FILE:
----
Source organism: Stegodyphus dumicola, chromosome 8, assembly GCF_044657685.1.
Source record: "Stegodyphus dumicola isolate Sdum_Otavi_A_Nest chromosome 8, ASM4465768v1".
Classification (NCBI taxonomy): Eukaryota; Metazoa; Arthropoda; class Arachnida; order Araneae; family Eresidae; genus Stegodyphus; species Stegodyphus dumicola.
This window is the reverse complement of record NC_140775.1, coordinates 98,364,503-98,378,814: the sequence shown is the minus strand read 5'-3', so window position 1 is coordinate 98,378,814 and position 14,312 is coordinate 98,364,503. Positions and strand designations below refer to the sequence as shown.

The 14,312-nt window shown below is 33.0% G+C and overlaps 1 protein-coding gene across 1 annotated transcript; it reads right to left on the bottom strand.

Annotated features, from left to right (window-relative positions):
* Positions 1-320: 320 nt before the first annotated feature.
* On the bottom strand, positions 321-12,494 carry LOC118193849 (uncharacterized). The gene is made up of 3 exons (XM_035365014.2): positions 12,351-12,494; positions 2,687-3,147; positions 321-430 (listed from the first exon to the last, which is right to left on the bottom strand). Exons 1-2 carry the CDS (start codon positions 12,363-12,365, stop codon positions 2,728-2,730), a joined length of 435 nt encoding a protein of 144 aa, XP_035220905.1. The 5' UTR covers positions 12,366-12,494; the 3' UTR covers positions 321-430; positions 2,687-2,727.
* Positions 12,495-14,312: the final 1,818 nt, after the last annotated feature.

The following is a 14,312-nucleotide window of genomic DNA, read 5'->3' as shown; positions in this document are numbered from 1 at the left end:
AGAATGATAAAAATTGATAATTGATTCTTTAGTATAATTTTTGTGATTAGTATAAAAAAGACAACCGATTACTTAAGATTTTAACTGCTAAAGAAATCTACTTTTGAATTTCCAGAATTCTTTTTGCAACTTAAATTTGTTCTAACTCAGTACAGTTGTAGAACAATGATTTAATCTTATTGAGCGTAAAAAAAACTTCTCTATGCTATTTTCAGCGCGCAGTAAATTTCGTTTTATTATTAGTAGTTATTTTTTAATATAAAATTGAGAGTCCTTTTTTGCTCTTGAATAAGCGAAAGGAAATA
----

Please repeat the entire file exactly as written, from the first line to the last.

Source organism: Stegodyphus dumicola, chromosome 8, assembly GCF_044657685.1.
Source record: "Stegodyphus dumicola isolate Sdum_Otavi_A_Nest chromosome 8, ASM4465768v1".
Classification (NCBI taxonomy): Eukaryota; Metazoa; Arthropoda; class Arachnida; order Araneae; family Eresidae; genus Stegodyphus; species Stegodyphus dumicola.
This window is the reverse complement of record NC_140775.1, coordinates 98,364,503-98,378,814: the sequence shown is the minus strand read 5'-3', so window position 1 is coordinate 98,378,814 and position 14,312 is coordinate 98,364,503. Positions and strand designations below refer to the sequence as shown.

The 14,312-nt window shown below is 33.0% G+C and overlaps 1 protein-coding gene across 1 annotated transcript; it reads right to left on the bottom strand.

Annotated features, from left to right (window-relative positions):
* Positions 1-320: 320 nt before the first annotated feature.
* On the bottom strand, positions 321-12,494 carry LOC118193849 (uncharacterized). The gene is made up of 3 exons (XM_035365014.2): positions 12,351-12,494; positions 2,687-3,147; positions 321-430 (listed from the first exon to the last, which is right to left on the bottom strand). Exons 1-2 carry the CDS (start codon positions 12,363-12,365, stop codon positions 2,728-2,730), a joined length of 435 nt encoding a protein of 144 aa, XP_035220905.1. The 5' UTR covers positions 12,366-12,494; the 3' UTR covers positions 321-430; positions 2,687-2,727.
* Positions 12,495-14,312: the final 1,818 nt, after the last annotated feature.

The following is a 14,312-nucleotide window of genomic DNA, read 5'->3' as shown; positions in this document are numbered from 1 at the left end:
AGAATGATAAAAATTGATAATTGATTCTTTAGTATAATTTTTGTGATTAGTATAAAAAAGACAACCGATTACTTAAGATTTTAACTGCTAAAGAAATCTACTTTTGAATTTCCAGAATTCTTTTTGCAACTTAAATTTGTTCTAACTCAGTACAGTTGTAGAACAATGATTTAATCTTATTGAGCGTAAAAAAAACTTCTCTATGCTATTTTCAGCGCGCAGTAAATTTCGTTTTATTATTAGTAGTTATTTTTTAATATAAAATTGAGAGTCCTTTTTTGCTCTTGAATAAGCGAAAGGAAATA